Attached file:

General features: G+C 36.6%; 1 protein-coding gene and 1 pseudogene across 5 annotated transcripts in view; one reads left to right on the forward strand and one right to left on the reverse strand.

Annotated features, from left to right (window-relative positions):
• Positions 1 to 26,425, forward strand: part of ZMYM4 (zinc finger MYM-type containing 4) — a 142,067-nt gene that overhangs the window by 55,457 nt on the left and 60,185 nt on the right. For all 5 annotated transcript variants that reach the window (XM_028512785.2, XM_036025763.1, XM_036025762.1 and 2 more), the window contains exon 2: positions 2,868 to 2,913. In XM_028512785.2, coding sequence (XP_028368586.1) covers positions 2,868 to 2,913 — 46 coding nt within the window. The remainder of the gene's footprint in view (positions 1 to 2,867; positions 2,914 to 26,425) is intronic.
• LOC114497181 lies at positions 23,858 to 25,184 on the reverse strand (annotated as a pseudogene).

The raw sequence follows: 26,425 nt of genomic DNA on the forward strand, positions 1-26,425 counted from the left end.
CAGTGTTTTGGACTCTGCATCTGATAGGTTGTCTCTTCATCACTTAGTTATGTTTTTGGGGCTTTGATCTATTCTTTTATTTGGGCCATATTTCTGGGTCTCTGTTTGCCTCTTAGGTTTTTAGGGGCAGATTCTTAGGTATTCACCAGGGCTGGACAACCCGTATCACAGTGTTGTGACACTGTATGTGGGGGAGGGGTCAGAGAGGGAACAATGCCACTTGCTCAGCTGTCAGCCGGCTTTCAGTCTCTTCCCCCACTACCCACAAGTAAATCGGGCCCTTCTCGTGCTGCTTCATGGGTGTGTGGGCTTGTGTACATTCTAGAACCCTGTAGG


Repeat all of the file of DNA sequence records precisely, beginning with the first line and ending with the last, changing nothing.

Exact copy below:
General features: G+C 36.6%; 1 protein-coding gene and 1 pseudogene across 5 annotated transcripts in view; one reads left to right on the forward strand and one right to left on the reverse strand.

Annotated features, from left to right (window-relative positions):
• Positions 1 to 26,425, forward strand: part of ZMYM4 (zinc finger MYM-type containing 4) — a 142,067-nt gene that overhangs the window by 55,457 nt on the left and 60,185 nt on the right. For all 5 annotated transcript variants that reach the window (XM_028512785.2, XM_036025763.1, XM_036025762.1 and 2 more), the window contains exon 2: positions 2,868 to 2,913. In XM_028512785.2, coding sequence (XP_028368586.1) covers positions 2,868 to 2,913 — 46 coding nt within the window. The remainder of the gene's footprint in view (positions 1 to 2,867; positions 2,914 to 26,425) is intronic.
• LOC114497181 lies at positions 23,858 to 25,184 on the reverse strand (annotated as a pseudogene).

The raw sequence follows: 26,425 nt of genomic DNA on the forward strand, positions 1-26,425 counted from the left end.
CAGTGTTTTGGACTCTGCATCTGATAGGTTGTCTCTTCATCACTTAGTTATGTTTTTGGGGCTTTGATCTATTCTTTTATTTGGGCCATATTTCTGGGTCTCTGTTTGCCTCTTAGGTTTTTAGGGGCAGATTCTTAGGTATTCACCAGGGCTGGACAACCCGTATCACAGTGTTGTGACACTGTATGTGGGGGAGGGGTCAGAGAGGGAACAATGCCACTTGCTCAGCTGTCAGCCGGCTTTCAGTCTCTTCCCCCACTACCCACAAGTAAATCGGGCCCTTCTCGTGCTGCTTCATGGGTGTGTGGGCTTGTGTACATTCTAGAACCCTGTAGG